By this time, furthermore, Baryshnikov too was under suspicion, as a defection risk. In 1972, Brodsky was thrown out of Russia, and two years later Baryshnikov threw himself out. On tour in Toronto, he walked out of the stage door after a performance, signed some autographs, and then, instead of getting into the company bus, he turned and ran. A getaway car, arranged by friends, was waiting a few blocks away. He was now a Western artist.
In a long interview that he recently gave to the Latvian magazine Laiks, Baryshnikov recalled that he met Brodsky soon afterward, at a party at Mstislav Rostropovich’s house. “Joseph was sitting on a couch. He looked at me and said, ‘Mikhail, come sit down. There are things to talk about.’” Baryshnikov, though a celebrity, considered Brodsky a far greater celebrity. “My hands were shaking. The cigarette was going back and forth, like this,” he says, waving his hand like a windshield wiper. He sat down, and they talked for a long time. Thereafter they were friends for over twenty years, until Brodsky’s death. They spoke to each other every day.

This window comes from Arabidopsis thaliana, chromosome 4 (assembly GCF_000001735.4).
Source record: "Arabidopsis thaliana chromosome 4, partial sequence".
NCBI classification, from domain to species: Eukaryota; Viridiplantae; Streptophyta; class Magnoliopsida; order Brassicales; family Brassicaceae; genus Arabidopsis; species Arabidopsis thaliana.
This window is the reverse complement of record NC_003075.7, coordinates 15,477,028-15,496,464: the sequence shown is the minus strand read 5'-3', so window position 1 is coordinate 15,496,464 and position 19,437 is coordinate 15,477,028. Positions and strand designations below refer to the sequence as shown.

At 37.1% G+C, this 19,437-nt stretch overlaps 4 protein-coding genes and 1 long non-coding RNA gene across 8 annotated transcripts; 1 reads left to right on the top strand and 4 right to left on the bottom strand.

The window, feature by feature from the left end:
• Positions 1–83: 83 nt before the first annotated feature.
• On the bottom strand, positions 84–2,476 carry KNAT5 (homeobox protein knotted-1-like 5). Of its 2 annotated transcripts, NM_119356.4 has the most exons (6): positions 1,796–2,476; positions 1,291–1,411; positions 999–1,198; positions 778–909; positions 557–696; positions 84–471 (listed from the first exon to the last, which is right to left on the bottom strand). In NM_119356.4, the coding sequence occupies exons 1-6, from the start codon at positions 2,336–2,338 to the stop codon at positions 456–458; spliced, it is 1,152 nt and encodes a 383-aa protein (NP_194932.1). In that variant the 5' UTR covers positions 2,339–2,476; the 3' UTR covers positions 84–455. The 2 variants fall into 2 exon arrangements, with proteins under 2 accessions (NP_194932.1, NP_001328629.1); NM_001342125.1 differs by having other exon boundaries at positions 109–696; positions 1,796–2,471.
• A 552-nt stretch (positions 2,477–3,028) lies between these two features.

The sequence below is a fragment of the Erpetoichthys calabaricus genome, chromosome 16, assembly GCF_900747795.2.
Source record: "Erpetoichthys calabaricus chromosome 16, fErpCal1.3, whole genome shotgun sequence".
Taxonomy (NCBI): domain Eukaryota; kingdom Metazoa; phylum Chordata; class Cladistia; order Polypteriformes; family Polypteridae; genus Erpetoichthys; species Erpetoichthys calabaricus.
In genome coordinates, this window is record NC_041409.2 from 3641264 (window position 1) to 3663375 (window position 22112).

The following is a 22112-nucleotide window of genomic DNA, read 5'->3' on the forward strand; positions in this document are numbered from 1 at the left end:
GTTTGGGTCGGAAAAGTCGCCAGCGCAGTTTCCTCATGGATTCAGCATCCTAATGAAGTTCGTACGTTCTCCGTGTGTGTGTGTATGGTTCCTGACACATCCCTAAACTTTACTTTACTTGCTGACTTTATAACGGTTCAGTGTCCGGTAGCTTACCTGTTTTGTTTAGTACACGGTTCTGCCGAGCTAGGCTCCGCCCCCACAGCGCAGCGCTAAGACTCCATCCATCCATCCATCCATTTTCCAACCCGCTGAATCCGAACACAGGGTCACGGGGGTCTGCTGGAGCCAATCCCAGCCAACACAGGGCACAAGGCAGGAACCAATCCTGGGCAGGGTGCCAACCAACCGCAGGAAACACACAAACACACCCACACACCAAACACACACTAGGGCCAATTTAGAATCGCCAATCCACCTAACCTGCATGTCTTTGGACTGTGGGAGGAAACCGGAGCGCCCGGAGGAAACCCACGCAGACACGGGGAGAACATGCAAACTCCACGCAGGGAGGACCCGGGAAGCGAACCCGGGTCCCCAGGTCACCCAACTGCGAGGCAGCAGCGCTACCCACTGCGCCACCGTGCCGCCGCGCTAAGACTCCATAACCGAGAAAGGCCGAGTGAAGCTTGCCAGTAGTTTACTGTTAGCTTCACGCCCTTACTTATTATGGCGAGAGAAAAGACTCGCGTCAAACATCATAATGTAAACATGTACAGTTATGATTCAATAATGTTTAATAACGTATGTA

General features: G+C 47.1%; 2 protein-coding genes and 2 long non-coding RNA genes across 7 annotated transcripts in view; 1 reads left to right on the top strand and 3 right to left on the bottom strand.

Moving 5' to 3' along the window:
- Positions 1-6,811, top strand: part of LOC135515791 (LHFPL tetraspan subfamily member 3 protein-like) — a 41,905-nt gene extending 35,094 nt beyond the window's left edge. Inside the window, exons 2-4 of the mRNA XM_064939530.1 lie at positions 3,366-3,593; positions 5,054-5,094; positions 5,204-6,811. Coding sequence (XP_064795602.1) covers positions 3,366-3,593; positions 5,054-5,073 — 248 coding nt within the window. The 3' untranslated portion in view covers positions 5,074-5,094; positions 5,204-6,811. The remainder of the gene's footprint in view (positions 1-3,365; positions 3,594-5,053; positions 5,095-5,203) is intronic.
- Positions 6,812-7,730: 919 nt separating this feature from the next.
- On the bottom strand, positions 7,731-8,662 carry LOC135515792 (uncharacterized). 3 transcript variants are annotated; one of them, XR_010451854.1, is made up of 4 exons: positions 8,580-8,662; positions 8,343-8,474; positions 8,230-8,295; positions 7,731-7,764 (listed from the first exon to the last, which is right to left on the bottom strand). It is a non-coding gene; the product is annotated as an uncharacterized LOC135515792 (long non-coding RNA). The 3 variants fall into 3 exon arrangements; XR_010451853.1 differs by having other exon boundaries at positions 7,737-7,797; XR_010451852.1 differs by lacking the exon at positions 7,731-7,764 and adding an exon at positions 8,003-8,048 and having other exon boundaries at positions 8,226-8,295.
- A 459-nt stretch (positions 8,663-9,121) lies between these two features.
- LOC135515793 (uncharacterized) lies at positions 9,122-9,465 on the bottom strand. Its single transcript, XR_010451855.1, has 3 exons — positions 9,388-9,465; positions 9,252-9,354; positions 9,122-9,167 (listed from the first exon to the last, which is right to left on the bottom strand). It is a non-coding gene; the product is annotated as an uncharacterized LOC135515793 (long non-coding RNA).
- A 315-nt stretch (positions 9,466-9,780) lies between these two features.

Joseph Brodsky died of a heart attack on January 28, 1996; he was 55.

What is also common is that persons gravitate to other like-minded persons, language becoming the initial common denominator. In this case, both were also famous artists and performers; both were émigrés. When they initially moved to America, they brought with them their ideas of freedom, formed in the Soviet Union, which was not necessarily the same as what westerners held. Freedom, like any other concept, becomes more valuable when it is lacking or non-existent; it can also be daunting to accept when there is little personal history of it. One can become intoxicated with it in the same way a young person can be intoxicated with his first taste of spirits.